Yesterday’s verdict will never bring George Floyd back to his family and loved ones and it does not fully address the effects continuously inflicted by racial trauma the Black community and other communities of color experience. For years, our nation has watched injustice unfold time and time again as Black lives are taken violently by police without accountability. CBDE and CCEE recognizes, Chauvin’s guilty verdict is not justice, for justice implies restoration. However, we are hopeful that this measure of accountability will pave the way for authentic systemic reform in policing nationwide, which may be the first step towards justice. 

What do we do now that a verdict has been rendered?  

  1. We take a deep breath: Take care of our Wellbeing by connecting with loved ones and seeking therapy or guidance from spiritual and faith leaders.  
  1. TakeactionWe who believe in freedom cannot rest until it comes.” One verdict of accountability does alleviate systemic issues, so we must continue the work by joining organizations that fight for justice and police reform.  
  1. Support the George Floyd Justice in Policing Act: Let’s call 202.499.6085 and connect with our US Representatives and voice our support in passing this bill to reform policing nationwide. 
  1. Register to vote:  Use your voice in all elections and register to vote.  

This moment will continue to impact us months from now. Wchallenge our campus community to confront all forms of systematic injustice in your world and area of influenceIt is important above all things to acknowledge one another and takeaction when neededThere is no liberation without collective community care. 

Please know the staff in CBDE and CCEE are here for you and if you need to talk to us, or share ideas, don’t hesitate to email us at and 


Now Hiring Students


The Team

The Student Access and Equity team supports campus and student engagement for students who are historically underrepresented in higher education and their allies. This team specifically centers college students who are first-generation, have low socioeconomic statuses, and students who are undocumented, including students protected by Deferred Action on Childhood Arrivals (DACA), Temporary Protected Status (TPS), or who are seeking or have pending asylum status. Working together as full-time staff, graduate assistants, and undergraduate staff, we work to enhance the student experience through services, programs, policy awareness, and educating the campus community.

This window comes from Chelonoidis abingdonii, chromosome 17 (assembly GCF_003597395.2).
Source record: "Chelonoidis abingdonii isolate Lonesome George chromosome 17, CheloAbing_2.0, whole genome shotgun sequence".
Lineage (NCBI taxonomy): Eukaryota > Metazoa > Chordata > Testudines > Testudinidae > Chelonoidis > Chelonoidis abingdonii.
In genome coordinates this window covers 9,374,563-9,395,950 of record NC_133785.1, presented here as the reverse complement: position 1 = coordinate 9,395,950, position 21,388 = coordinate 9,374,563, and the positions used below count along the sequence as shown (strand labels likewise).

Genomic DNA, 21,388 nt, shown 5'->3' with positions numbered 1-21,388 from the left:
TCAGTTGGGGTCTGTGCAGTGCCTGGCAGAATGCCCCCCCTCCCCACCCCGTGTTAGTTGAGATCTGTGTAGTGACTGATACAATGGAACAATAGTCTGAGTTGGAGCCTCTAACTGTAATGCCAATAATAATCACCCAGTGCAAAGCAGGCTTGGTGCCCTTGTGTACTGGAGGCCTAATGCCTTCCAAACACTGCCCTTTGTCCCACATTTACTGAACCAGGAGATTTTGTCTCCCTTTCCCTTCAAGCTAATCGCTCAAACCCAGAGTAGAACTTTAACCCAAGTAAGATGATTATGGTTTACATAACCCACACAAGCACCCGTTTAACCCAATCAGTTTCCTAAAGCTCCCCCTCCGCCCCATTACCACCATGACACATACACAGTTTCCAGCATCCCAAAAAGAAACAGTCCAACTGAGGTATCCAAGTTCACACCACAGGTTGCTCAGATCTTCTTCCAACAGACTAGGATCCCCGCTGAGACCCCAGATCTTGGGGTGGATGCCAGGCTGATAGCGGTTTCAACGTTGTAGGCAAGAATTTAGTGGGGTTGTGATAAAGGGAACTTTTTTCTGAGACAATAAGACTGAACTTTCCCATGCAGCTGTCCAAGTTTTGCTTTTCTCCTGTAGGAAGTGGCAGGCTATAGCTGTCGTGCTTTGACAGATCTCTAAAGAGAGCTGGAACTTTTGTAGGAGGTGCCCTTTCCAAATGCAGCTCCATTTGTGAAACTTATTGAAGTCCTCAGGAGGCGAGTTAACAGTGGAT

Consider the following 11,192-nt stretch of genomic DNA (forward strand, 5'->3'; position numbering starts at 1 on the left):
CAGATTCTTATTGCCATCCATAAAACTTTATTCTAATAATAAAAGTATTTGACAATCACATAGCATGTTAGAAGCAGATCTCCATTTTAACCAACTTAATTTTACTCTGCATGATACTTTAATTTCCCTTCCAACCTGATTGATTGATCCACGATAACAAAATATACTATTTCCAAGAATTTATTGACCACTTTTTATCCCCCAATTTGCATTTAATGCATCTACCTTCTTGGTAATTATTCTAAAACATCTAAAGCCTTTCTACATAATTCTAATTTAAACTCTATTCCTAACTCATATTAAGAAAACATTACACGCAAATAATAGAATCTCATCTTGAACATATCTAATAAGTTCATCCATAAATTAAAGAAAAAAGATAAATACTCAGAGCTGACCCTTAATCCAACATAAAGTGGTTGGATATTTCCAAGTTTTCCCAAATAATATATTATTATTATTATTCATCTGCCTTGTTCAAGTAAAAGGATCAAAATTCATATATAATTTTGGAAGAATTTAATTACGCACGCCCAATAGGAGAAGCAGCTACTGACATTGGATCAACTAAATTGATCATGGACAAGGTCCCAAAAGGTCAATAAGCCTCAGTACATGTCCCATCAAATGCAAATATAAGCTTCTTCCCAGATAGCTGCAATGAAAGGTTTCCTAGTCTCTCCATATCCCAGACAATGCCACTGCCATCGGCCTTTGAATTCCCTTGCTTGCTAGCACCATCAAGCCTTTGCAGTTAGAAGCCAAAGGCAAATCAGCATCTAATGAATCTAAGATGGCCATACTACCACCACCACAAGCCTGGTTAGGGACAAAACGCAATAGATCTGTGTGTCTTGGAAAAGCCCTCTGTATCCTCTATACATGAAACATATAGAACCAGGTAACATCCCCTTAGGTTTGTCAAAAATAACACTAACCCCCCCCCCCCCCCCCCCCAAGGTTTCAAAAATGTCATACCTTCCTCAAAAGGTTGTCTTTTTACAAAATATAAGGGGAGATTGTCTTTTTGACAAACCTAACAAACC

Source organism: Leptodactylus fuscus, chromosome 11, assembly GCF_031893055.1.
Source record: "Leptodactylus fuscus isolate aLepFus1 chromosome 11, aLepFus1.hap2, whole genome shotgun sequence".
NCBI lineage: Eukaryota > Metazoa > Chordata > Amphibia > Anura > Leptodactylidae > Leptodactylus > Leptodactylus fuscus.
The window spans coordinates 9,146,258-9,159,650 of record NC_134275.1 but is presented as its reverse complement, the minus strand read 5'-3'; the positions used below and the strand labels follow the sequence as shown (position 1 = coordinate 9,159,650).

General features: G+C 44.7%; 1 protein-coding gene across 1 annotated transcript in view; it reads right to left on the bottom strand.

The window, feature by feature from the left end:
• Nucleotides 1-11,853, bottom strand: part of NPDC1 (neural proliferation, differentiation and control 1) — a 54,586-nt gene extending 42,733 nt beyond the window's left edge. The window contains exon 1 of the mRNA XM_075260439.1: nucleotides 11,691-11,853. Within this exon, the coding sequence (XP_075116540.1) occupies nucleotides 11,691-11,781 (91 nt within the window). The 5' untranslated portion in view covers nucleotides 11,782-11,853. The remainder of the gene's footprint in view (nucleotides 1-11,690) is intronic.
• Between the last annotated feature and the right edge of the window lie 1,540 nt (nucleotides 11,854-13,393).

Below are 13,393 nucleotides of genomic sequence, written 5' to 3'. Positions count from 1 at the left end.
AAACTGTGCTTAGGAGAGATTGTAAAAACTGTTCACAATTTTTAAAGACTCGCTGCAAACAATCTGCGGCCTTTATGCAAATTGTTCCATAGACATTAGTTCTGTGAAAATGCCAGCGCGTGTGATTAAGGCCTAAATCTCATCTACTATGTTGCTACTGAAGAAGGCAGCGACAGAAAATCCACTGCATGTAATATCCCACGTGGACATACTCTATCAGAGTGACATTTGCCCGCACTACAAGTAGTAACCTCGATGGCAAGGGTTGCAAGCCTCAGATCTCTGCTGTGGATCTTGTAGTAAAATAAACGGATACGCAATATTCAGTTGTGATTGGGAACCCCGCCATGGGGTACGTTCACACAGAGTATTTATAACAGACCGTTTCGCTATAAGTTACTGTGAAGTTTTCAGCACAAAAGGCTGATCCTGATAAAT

UndocuAlly Trainer (4 positions available)

Position Overview
The UndocuAlly Training team (as a part of the Student Access and Equity area within CCEE) includes the ongoing development of an established training curriculum to advance awareness across and beyond campus about undocumented communities (experiences, policy, language, support). Each trainer brings their own skills and experiences, but the training team works together to deliver educational content and facilitate engaging activities for faculty, staff, students, and off-campus partners to advance support for the undocumented student community.

This team works directly with the Student Support Coordinator for Student Access and Equity that works primarily with undocumented student support. All trainers are accountable to and report to the Associate Director for Student Access and Equity.

Click HERE to apply.

Student Support Coordinator, Student Access and Equity (1 position available)

Position Overview
The Student Support Coordinator (SSC) for Student Access and Equity (working with undocumented students) position includes completion of administrative tasks, trainings, direct student support and referrals, and ongoing enhancement of student-centered programs and initiatives towards the development, affirmation, and support of students who are undocumented, DACAmented, and Temporary Protected Status. This position reports to the Associate Director.

Click HERE to apply.

Application Process

Applications for both positions are due by Monday, April 19, 12:00 p.m. (Noon) on Handshake. Applicants that need additional assistance of who have questions, should email the hiring manager Dr. Amber Holton-Thomas ( Note: Students interested in both the Student Support Coordinator, SAE (undocumented student position) and UndocuAlly Trainer position are encouraged to apply to both positions and will be considered for both. Please also be sure to update your cover letter to align with each position separately.

To apply, submit your application online through Handshake. Your application will include:
1. Cover Letter
2. Resume
3. Reference List

– April 20 – Students selected for an interview will be emailed to confirm an interview time. References will be checked at the time of interview invitation.
– April 21-23 – Interviews with candidates. Interviews will last between 30-45 minutes (via phone or Zoom)
– Monday, April 26 – Offer will be made to selected students. Once accepted, all other students will be notified via email or phone.


Email the hiring manager Dr. Amber Holton-Thomas (